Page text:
During his federal career, Mr. Cacciapaglia lived in Arlington. After retiring, he also lived part of the year in Bethany Beach, Del., and Indialantic, Fla. He became a full-time resident of Falls Church in 1992.

Survivors include his wife, Kitty Cacciapaglia of Falls Church; five children, Frank A. "Tony" Cacciapaglia of West Hills, Calif., Mary Womack of Falls Church, Joseph Cacciapaglia of Vienna, Edward Cacciapaglia of Reston and Linda Sonnhalter of Leesburg; two sisters; and 11 grandchildren.

Thomas S. Scoggins IBM ManagerThomas S. Scoggins, 88, who did sales and management work for IBM in the Washington area from 1956 until his retirement in 1981, died Feb. 17 at Mercy Medical nursing and rehabilitation center in Daphne, Ala. He had coronary artery disease.

Mr. Scoggins joined IBM in 1939 and worked in offices throughout the South before settling in the Washington area. Among his assignments was helping coordinate the company's sponsorship of U.S. bicentennial events in 1976.

He was a former president and director of the Rotary Club of Washington, which honored him as "Rotarian of the Decade" in 1987. He also was a former governor of a Rotary International district that included the District and parts of Maryland. He was a Paul Harris Fellow of Rotary International.

He was a former deacon and elder of Bethesda Presbyterian Church, where he taught Sunday school.

He moved to Fairhope, Ala., from Bethesda in 1991.

Thomas Samuel Scoggins was a Nashville native and a 1939 magna cum laude economics graduate of Vanderbilt University. He was a member of Phi Beta Kappa.

He served in the Army during World War II and was initially with a machine records unit, where he helped develop a machine-automated process for forwarding mail to troops. He also served in Italy.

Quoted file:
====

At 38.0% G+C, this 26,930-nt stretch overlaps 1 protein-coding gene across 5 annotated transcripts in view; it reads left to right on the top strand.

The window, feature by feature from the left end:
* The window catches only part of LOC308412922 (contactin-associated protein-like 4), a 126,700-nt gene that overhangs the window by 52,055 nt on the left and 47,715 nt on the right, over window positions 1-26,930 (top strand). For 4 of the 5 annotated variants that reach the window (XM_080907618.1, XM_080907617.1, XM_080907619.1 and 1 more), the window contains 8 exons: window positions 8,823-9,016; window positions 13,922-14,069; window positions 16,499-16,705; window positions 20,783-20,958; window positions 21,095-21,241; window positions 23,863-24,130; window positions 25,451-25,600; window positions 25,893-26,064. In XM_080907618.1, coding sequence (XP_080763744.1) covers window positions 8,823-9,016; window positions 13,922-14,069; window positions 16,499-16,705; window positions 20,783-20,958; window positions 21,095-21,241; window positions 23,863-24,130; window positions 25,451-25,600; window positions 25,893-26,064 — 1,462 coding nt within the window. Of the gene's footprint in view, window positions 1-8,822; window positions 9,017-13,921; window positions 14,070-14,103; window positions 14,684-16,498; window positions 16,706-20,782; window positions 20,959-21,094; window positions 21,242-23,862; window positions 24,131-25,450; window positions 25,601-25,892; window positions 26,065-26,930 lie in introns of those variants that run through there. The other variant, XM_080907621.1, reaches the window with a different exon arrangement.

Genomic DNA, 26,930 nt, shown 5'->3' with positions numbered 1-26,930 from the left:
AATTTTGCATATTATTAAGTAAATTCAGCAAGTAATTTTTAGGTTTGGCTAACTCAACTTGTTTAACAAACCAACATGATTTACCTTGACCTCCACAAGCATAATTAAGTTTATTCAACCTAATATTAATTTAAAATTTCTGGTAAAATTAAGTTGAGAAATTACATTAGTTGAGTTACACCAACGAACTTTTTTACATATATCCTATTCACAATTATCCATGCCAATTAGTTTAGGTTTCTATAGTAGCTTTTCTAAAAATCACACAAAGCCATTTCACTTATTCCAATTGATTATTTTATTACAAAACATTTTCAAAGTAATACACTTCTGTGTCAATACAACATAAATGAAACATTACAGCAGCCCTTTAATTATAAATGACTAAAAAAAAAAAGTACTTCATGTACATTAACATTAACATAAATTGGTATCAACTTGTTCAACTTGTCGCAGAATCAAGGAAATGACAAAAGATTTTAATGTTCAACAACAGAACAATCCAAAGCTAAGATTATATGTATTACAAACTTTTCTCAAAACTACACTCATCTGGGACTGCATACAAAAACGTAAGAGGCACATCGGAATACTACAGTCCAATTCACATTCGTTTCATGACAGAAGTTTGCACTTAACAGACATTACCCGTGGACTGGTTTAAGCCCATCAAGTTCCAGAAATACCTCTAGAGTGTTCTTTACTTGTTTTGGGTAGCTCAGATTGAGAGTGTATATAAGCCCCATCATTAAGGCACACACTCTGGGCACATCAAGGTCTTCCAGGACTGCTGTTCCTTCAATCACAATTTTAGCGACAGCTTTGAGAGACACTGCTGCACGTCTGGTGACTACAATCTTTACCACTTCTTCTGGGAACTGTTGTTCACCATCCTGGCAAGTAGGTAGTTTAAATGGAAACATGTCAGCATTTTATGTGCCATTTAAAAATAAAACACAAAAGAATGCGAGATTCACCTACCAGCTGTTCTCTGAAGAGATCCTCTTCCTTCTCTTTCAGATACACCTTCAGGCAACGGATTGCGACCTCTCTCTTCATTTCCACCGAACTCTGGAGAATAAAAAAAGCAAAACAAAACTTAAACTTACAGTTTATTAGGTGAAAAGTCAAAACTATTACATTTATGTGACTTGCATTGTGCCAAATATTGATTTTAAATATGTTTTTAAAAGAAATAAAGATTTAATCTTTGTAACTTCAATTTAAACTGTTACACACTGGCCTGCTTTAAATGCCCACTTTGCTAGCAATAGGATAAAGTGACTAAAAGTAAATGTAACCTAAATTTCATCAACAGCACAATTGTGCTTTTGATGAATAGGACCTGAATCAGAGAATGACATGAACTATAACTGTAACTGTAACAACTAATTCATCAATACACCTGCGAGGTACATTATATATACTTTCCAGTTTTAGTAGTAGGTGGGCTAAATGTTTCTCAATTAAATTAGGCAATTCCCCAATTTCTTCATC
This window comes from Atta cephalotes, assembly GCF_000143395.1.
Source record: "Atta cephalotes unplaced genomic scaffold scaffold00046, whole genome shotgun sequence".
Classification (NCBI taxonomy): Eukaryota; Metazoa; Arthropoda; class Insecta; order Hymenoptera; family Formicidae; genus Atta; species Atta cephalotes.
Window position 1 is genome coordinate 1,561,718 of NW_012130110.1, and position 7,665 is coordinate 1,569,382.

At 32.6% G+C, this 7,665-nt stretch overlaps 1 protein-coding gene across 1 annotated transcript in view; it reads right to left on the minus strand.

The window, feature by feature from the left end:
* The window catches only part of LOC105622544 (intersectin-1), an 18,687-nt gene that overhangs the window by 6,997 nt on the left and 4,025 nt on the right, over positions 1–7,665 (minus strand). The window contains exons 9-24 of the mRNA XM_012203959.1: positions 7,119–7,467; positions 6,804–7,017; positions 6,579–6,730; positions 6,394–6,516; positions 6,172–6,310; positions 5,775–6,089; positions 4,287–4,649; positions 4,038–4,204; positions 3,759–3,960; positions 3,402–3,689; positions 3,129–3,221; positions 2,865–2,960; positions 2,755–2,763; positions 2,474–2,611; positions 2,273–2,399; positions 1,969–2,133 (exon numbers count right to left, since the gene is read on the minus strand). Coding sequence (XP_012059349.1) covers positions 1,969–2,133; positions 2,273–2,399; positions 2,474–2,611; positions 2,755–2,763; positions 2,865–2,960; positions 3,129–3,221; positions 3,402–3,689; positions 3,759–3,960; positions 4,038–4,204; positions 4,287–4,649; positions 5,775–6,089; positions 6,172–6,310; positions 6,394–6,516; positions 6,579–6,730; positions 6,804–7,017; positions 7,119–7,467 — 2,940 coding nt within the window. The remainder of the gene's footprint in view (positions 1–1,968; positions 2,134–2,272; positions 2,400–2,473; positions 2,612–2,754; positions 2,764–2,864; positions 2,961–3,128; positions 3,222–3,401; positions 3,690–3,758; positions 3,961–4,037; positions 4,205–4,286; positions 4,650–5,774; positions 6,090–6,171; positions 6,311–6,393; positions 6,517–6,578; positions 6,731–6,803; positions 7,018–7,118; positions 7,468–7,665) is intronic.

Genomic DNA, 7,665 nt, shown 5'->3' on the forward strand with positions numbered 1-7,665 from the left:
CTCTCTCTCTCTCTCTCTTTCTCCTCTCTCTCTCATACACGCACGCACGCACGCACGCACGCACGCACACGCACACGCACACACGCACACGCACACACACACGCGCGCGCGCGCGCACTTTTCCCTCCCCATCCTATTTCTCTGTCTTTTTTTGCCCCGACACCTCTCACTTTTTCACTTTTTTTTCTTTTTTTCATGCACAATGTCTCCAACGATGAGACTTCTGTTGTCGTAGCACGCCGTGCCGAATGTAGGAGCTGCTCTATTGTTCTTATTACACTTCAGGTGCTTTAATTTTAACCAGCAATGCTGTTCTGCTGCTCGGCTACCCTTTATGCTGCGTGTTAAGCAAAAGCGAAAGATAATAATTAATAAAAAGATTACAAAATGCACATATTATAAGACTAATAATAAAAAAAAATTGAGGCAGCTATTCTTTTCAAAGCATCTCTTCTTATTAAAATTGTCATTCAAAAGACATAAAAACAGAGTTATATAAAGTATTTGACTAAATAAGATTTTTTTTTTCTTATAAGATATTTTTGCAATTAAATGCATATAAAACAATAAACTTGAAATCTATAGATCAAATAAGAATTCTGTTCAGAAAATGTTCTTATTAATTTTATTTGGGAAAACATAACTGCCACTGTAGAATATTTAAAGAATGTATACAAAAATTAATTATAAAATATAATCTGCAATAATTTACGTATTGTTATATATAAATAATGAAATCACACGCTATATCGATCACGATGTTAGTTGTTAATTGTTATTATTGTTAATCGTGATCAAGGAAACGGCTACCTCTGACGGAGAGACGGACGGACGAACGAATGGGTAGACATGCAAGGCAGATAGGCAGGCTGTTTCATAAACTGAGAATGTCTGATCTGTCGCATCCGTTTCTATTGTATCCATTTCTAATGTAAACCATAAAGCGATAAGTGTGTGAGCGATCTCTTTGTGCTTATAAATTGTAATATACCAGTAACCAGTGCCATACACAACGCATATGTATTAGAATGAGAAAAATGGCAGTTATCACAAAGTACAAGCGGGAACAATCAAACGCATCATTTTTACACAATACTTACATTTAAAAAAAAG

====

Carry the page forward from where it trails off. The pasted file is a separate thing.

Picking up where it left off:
His decorations included the Bronze Star. He retired from the Army Reserve in 1953 as a lieutenant colonel.

His wife of 58 years, Virginia Vaughan Scoggins, died in 2002. A son, Thomas V. Scoggins, died in infancy in 1947.

Survivors include four children, Suzanne Barnhill of Fairhope, Thomas V. Scoggins II of Astoria, Ore., Samuel M. Scoggins of Cincinnati, and James Glenn Scoggins of Yokohama, Japan; two sisters; seven grandchildren; and a great-granddaughter.

Karl H.B. Berend StatisticianKarl H.B. Berend, 87, a statistician for the Air Force, died of complications from an ulcer Feb. 18 at Inova Mount Vernon Hospital. He lived in Alexandria.

Mr. Berend worked for the Air Force from 1949 until retiring from Andrews Air Force Base in 1979. He was a member of several international organizations, including the American Goethe Society, the World Affairs Council and the German American National Congress.

Mr. Berend was born in Berlin and was raised in an orphanage there. At 18, he learned that his deceased father had been a naturalized U.S. citizen and that he also was a U.S. citizen. He promptly found work on a ship and entered the United States in 1938.

After several years spent learning English and working factory jobs, he served in the Army during World War II. After the war, he graduated from the University of Baltimore and went to work as a civilian for the Air Force.

Mr. Berend was known by family and friends as an outspoken advocate of world peace and was proud of his role in getting support for the recognition of German-American Day, Oct. 6, and the construction of the German-American Friendship Garden near the Washington Monument.

His wife of 47 years, Natalie Coster Berend, died in 1990.

Survivors include three daughters, Linda Berend of Sterling and Janet Calvin and Barbara Berend, both of Alexandria; a granddaughter; and two great-grandchildren.